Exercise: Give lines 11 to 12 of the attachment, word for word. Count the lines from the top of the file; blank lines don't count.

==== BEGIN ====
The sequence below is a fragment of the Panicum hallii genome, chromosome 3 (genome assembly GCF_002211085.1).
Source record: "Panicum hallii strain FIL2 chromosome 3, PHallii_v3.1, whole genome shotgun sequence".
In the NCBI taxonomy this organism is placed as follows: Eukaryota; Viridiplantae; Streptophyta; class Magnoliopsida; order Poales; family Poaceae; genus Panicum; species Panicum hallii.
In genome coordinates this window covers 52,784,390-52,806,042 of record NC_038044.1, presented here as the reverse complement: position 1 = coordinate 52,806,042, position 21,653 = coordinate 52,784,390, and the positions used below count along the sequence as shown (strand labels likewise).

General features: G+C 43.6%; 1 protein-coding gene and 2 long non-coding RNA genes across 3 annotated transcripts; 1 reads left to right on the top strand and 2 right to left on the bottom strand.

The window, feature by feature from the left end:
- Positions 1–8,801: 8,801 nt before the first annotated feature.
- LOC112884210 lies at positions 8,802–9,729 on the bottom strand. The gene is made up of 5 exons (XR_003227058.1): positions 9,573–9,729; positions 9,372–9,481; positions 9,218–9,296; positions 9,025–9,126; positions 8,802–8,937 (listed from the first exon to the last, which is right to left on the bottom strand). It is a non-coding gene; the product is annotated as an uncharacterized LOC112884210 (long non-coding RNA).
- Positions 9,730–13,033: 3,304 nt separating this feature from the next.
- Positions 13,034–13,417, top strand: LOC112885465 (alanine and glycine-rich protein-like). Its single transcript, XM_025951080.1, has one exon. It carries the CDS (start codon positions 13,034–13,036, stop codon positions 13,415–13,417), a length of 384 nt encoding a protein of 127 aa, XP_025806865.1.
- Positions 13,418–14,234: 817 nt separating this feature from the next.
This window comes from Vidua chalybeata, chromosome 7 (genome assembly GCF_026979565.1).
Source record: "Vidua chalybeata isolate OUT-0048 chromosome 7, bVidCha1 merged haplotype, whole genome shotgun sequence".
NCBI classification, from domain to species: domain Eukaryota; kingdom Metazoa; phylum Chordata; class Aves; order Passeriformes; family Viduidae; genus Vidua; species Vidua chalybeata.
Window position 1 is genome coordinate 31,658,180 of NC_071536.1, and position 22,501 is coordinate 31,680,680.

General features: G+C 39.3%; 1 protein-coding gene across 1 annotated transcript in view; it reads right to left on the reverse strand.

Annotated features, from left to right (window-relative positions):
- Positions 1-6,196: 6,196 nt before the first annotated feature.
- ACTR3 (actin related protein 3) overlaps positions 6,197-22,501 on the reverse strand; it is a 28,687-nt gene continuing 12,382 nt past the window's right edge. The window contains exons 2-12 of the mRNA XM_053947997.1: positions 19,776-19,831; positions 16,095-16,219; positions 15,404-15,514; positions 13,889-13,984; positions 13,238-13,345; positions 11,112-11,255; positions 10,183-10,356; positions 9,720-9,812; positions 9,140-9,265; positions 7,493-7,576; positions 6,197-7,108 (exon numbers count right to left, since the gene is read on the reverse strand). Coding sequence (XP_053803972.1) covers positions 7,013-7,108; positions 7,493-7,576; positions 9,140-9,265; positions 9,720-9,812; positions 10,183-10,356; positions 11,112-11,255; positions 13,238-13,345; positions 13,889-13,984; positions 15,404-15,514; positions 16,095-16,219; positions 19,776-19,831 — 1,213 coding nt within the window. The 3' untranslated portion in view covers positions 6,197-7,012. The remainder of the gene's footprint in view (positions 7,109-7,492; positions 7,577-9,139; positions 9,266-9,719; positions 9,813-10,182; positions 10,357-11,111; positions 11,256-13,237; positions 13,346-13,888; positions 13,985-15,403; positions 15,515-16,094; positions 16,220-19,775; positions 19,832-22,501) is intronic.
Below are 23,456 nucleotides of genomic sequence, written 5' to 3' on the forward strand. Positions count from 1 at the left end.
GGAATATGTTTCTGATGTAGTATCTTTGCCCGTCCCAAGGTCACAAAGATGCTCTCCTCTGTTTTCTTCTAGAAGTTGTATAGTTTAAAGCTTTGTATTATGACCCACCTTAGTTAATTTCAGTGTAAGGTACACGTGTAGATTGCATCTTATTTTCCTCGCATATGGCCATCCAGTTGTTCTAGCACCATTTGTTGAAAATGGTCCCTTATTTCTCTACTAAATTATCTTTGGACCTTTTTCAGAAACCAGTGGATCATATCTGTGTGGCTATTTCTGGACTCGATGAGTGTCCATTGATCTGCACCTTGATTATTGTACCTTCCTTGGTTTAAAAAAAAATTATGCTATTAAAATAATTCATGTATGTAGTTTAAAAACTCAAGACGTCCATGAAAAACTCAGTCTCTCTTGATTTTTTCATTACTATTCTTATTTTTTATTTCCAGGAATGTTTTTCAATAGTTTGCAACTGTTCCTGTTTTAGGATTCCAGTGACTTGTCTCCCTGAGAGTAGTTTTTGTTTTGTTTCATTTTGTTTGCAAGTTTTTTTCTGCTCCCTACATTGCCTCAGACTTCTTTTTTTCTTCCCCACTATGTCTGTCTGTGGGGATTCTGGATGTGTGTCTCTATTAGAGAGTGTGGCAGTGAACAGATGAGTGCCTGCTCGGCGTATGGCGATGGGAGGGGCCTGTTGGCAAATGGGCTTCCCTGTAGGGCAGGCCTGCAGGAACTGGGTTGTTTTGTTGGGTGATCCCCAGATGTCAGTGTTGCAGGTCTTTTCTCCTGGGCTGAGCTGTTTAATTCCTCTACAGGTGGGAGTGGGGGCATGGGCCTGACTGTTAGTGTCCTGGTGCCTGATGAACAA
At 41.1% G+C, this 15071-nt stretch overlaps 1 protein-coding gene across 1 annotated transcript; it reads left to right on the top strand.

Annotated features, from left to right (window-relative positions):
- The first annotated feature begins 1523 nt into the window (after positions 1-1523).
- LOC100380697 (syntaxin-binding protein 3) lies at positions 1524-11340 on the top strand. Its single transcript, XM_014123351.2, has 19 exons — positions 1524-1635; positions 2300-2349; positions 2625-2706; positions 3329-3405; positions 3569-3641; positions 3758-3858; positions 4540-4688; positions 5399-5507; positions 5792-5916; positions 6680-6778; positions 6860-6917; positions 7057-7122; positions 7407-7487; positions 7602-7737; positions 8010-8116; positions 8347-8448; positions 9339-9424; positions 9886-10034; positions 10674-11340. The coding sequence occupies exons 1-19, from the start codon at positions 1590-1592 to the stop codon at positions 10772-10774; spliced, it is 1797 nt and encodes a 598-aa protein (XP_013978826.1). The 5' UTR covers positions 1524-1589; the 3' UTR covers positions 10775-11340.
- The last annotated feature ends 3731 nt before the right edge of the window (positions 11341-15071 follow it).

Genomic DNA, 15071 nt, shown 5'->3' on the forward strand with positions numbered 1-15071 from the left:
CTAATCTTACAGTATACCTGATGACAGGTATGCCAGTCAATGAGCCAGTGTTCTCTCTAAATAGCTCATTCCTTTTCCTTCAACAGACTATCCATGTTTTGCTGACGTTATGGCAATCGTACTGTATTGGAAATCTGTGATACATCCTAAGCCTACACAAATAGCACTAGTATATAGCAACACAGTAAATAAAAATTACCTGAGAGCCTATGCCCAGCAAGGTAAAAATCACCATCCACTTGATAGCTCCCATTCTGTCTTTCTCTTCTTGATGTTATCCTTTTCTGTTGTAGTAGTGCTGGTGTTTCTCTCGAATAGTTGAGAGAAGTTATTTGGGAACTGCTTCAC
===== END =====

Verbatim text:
- Positions 13,418–14,234: 817 nt separating this feature from the next.
This window comes from Vidua chalybeata, chromosome 7 (genome assembly GCF_026979565.1).